So, after many rainy days in Paris and plenty of museums, churches, and palaces on this trip, we decided to do something different and venture out to Disneyland Paris. We had already obtained our tickets from the Champs-Élysées Disney Store, since (a) we had no way to print tickets and (b) the official Disney site would not allow us to buy tickets at the best prices with an American credit card. Apparently few enough Americans visit that they don’t bother differentiating the high/low volume day prices on the version of the site that we can use. Since the difference was about €20 per ticket (and there was the printer issue anyway), it was worth pursuing the workaround.
Both Disney and Gray Line both offer admission plus bus transportation packages for Disneyland, but they add about €30 to the cost of admission. If you have luggage, strollers, or mobility issues, this is probably a reasonable approach, since the Paris Metro is not very accessible. However, as we were traveling unencumbered, it was only €15 (return) each to use the Metro and RER trains. We bought tickets from the machines at our nearest Metro station that worked on both kinds of trains. We purchased all our tickets (Paris tickets are sold “per journey”) as we left in the morning to avoid standing in line for ticket machines after the park closed. The RER train was pretty crowded, as it is heavily used by commuters from and going to the suburbs. We did secure seats, however. The weather was mostly as expected (wet and chilly) with the added feature of fog. As I told Maureen though, I actually like marginal weather days for Disney, since they deter some visitors.
Perfect Disney weather
We arrived at the parks around 9:30 am. We knew that Disneyland Park had Extra Magic Hours for hotel guests from 8-10, so we had already planned to start with Walt Disney Studios Park. (Shout out to dlpguide for advance planning info!) We went through the park complex security, then headed towards the Studios and found the WCs. We were a little surprised to be allowed into the park at 9:40 and even more surprised to find no barriers/ropes between us and the rest of the park.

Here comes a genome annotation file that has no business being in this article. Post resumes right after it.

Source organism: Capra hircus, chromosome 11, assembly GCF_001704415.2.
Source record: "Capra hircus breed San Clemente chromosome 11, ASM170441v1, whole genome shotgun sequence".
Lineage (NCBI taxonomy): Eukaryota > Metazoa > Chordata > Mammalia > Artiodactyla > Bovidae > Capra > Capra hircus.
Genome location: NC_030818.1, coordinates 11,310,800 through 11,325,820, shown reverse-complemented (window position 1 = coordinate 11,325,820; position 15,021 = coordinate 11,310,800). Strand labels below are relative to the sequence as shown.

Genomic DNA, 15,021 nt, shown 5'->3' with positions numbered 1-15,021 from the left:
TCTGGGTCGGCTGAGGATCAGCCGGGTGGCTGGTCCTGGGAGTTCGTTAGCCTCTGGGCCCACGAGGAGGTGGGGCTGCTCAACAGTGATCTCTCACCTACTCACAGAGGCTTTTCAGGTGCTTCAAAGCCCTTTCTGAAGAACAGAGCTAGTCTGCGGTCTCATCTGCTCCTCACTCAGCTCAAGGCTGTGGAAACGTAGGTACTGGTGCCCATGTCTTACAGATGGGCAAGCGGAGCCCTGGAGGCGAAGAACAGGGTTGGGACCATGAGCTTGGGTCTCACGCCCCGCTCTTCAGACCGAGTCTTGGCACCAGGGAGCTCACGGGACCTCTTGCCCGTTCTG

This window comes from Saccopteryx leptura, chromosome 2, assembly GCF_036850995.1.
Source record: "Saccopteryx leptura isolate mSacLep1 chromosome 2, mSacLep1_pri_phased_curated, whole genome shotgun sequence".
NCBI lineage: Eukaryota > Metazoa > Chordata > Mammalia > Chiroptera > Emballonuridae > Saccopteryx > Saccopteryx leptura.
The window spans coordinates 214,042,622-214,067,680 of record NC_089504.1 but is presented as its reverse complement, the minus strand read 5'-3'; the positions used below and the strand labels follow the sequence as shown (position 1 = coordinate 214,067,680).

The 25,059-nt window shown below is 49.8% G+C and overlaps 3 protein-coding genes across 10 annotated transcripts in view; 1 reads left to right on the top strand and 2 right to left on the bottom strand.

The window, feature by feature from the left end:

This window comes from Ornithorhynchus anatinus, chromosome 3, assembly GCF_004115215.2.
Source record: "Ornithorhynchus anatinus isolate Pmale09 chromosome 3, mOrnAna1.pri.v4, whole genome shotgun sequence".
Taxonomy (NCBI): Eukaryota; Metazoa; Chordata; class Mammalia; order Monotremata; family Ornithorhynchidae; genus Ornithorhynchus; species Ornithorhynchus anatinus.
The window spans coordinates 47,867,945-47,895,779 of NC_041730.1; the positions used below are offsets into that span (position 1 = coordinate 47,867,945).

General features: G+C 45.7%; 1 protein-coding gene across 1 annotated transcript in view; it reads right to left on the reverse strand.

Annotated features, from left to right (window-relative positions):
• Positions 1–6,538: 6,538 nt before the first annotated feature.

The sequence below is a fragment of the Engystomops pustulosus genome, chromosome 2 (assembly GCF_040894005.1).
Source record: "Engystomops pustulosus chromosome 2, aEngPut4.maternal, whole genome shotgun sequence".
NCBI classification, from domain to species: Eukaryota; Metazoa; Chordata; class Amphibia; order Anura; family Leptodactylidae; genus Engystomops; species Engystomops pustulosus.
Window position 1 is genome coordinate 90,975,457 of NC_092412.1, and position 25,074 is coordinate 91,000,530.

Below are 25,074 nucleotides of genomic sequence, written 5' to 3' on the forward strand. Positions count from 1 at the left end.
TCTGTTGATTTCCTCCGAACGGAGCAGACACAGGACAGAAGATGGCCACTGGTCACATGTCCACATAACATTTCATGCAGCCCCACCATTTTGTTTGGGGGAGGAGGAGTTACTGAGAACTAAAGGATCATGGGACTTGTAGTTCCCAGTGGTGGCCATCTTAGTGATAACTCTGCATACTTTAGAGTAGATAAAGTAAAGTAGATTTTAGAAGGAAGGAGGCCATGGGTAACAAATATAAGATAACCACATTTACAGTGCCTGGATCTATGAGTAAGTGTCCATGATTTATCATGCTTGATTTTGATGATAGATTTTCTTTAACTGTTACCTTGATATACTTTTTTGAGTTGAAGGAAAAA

So we headed, as planned, to Ratatouille: L’Aventure Totalement Toquée de Rémy (Ratatouille: Remy’s Totally Zany Adventure). We acquired Fastpasses so we could go a second time if we wanted, then got in line to ride. It’s a 3-D dark ride in trackless ratmobiles. It was somewhat interesting, but mostly disappointing. I have seen the movie and still didn’t follow the story within the ride (and not due to language difficulties, as there was very little language at all). It was cute to see the oversize kitchen items, as riders as “shrunk to rat size,” but I’m not sure I like the idea of 3-D and “ride” together.
We ended up tossing the Fastpasses since we didn’t want to go again and there were no likely nearby candidates to take just 2 passes. The next thing we wanted to see was 20 minutes later, so we decided to get a coffee. We’re not sure what they did, but the Cafe au lait did not even taste like coffee. Advice: don’t get “coffee” within the park. So far, not super impressed.
Next came the Animagique show. The pre-show lights and sounds were quite annoying, so we were braced for the worst. The show was not what we expected–we imagined clips of Disney animation–but it was OK. They used costumed performers representing some of the animated characters with black-light techniques and dancing and singing. Clearly, this was designed for the under-5 set.
The next agenda item was the other major show in this park–Cinemagique. This was actually quite entertaining. Martin Short and Julie Delpy play the leads in a romantic romp through time and space in the movies. Lots of scenes from classic movies and fun use of splicing. Maybe things are looking up.